There’s quiet magic on the tiny stage in the small town hall in Chester Massachusetts nestled in the western edge of Pioneer Valley. To New England regional theater aficionados, Chester Theatre Company is a reliable destination for intimate theater of the highest craft. SISTER PLAY, a superbly cast, four- character gem by playwright John Kolvenbach, was my introduction - and a marvelous one at that - to this company’s fare.
Anna, her husband Malcolm, and her younger sister, Lilly – all early middle-age - arrive at the ramshackle cottage of the sisters’ long-deceased father in the Cape Cod woods for their annual family weekend, a ritual in which the patterns of sibling dynamics once again play out. The two girls were abandoned by their mother in their youth, and their father‘s influence not only haunts the retreat, but also fuels their emotional co-dependence. Malcolm understands this all too well; he knows his wife’s bond to her sister is more primary than her bond to him. Malcolm is accustomed to saving the authoritative Anna from herself in dealing with Lilly as much as big sister Anna is used to saving Lilly from herself - or at least her pattern of falling in and out of love serially with losers. Enter one William Lacey, a stranger whom Lilly picks up on midnight ride, the type to trigger the same chain reaction of behavior that links Lilly to Anna to Malcolm.
Kolvenbach’s particularly skillful in unveiling motivation of each character, each of whom breaks down the fourth wall with a soliloquy to the audience. Anna and Lilly track back invariably, dysfunctionall, to their father. Even Malcolm, too, can’t shake the old man; he recounts in detail his first meeting when he and Anna were just 17 years old. In the hands of less skillful playwrights, these internal dialogues could be a mere narrative expedient, but Kolvenbach uses them as emotional exposition: his character’s real motivations come through their actions.
Here, Kolvenbach is rewarded with a wonderful ensemble.
James Barry as Malcolm conveys from the get-go an irresistible good-guy nature that allows him, despite years of frustration, to accommodate the co-dependence of his wife and her sister. As Lilly, Therese Plaehn perfectly reveals all the stubbornness, free-spirit and wishful thinking of a woman who will repeat the same mistake with men over and over. Justin Campbell, the real catalyst for change among Anna, Lilly and Malcolm, amazingly imbues Lacey with rich character detail, while still maintaining Lacey’s enigma. It is Tara Franklin (in real life married to James Barry) as Anna, however, who carries the heaviest dramatic weight. In an elegantly crafted performance, Franklin brings Anna to the point where her response to Lacey holds consequential promise to her sister and husband.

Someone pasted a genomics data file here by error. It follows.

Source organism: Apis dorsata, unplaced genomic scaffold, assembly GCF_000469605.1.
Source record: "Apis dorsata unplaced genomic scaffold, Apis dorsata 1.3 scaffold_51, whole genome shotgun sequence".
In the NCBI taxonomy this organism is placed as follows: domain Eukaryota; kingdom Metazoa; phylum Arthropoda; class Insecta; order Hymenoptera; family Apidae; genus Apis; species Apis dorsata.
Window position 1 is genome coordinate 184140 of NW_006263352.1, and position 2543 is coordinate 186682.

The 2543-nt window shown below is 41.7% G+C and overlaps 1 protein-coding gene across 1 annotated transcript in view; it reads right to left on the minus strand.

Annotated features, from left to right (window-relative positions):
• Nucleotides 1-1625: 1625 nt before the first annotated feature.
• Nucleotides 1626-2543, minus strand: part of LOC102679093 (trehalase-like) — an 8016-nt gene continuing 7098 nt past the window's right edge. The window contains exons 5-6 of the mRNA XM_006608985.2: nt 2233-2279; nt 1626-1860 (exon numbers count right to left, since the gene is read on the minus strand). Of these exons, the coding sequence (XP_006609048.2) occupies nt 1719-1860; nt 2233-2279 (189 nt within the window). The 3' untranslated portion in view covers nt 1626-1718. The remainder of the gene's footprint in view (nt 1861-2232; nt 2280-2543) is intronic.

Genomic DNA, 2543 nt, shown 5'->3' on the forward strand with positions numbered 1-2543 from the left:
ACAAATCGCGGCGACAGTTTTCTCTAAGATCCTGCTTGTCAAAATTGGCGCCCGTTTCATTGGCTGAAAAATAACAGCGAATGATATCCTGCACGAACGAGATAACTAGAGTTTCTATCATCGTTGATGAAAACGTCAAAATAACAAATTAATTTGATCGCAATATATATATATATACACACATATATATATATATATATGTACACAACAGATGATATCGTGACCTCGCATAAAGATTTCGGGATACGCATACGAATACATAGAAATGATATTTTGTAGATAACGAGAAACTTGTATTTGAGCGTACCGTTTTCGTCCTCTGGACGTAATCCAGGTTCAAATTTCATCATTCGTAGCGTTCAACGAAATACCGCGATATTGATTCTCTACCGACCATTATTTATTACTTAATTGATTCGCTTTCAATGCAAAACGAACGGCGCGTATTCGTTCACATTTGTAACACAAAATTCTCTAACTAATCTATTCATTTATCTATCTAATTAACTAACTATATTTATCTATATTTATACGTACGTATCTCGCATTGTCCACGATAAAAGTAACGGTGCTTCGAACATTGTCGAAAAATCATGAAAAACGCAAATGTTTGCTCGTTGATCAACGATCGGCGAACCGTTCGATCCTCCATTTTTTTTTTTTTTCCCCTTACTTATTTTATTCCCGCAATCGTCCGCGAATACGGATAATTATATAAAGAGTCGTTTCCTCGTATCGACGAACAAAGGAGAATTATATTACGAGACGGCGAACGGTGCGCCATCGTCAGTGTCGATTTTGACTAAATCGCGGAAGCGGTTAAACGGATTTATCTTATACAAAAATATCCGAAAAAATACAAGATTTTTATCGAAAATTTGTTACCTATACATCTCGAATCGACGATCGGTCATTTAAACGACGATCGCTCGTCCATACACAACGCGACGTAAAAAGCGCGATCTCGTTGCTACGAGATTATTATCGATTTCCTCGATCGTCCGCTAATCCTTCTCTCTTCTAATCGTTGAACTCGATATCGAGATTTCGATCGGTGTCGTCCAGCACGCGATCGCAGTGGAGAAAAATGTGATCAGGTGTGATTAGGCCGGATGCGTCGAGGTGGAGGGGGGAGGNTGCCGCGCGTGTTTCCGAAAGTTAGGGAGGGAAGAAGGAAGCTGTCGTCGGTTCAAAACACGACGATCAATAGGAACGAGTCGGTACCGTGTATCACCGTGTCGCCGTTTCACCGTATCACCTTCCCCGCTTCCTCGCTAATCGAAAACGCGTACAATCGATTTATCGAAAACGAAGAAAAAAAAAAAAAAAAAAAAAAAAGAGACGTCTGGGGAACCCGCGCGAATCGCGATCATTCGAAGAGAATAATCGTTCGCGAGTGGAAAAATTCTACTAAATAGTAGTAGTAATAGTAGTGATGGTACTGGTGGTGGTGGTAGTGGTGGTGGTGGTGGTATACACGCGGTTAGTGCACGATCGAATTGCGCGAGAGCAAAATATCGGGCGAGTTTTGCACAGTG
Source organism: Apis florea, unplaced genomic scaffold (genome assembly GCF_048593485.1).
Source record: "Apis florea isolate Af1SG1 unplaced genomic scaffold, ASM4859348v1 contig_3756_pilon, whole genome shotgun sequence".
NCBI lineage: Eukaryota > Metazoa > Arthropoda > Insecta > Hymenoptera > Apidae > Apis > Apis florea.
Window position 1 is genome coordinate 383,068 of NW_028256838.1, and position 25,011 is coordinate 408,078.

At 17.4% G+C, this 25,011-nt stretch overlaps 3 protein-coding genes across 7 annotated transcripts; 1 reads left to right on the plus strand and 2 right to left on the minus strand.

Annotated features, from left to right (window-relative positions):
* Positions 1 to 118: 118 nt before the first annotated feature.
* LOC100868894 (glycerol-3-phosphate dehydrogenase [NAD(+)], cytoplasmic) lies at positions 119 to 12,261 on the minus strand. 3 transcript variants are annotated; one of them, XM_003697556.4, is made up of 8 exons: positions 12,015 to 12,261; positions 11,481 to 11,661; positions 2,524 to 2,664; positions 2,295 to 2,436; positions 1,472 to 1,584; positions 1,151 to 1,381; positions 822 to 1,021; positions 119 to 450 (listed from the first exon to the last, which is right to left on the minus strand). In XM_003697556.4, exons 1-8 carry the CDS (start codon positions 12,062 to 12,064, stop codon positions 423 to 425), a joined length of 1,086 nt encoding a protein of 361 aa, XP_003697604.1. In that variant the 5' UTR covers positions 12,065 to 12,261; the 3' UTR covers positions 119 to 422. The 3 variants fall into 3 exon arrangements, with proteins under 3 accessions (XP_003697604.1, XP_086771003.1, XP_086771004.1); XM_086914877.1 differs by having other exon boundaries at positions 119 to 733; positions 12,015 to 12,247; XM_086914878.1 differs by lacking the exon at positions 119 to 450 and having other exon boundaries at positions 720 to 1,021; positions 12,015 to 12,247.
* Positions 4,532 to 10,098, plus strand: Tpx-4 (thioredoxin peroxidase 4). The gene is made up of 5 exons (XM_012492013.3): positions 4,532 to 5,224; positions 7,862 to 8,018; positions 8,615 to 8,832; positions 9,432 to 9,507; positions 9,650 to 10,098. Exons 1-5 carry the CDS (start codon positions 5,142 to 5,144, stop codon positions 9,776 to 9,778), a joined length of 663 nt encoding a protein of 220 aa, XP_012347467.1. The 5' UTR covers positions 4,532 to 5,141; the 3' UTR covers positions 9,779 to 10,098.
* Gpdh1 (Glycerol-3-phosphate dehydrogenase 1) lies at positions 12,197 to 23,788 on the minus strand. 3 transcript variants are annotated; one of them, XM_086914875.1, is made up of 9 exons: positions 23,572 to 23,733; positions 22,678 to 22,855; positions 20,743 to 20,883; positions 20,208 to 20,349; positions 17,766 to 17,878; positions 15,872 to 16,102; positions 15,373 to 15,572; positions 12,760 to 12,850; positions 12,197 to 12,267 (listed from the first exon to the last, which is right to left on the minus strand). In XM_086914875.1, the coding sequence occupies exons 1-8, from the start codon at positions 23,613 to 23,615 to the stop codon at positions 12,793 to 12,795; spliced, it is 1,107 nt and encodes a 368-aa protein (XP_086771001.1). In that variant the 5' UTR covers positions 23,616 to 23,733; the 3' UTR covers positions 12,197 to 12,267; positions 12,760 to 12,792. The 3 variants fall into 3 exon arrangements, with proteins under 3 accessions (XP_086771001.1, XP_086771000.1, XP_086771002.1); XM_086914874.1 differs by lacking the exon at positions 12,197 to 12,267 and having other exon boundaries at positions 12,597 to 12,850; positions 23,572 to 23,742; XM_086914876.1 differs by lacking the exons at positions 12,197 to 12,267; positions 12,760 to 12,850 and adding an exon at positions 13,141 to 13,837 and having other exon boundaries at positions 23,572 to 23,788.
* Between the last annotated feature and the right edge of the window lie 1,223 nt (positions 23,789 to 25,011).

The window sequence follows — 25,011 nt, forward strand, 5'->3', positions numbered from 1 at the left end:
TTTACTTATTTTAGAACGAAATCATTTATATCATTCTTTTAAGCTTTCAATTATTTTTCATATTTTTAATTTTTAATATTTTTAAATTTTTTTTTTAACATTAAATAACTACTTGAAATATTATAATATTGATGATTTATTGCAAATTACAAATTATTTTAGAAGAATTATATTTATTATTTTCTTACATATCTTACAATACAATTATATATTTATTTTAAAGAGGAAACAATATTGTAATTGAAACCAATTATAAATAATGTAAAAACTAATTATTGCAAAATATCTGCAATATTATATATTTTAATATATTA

Company artistic director Daniel Elihu Kramer directs with an assured sensitivity, totally trusting Kolvenbach’s text, allowing the deep-seeded behavioral rhythms in the characters to enfold naturally. What’s more, he preserves, integral to Kolvenbach’s drama, a sense of mystery. How much of Anna and Lilly’s story is real, how much is imagined or shaped by imperfect memory, how much exists in that emotional space in between?
SISTER PLAY, ultimately, transacts in the spiritual realm. In the final scene, when Anna, still behaving like the big sister, takes a step, measured as it might appear, to respond differently to Lilly’s situation with Lacey, it’s really a little miracle. Kolvenbach reminds us beautifully - quietly - that an individual can break from life-long patterns, grasp the moment of now, and look to a future that might not repeat the past. Change can happen.
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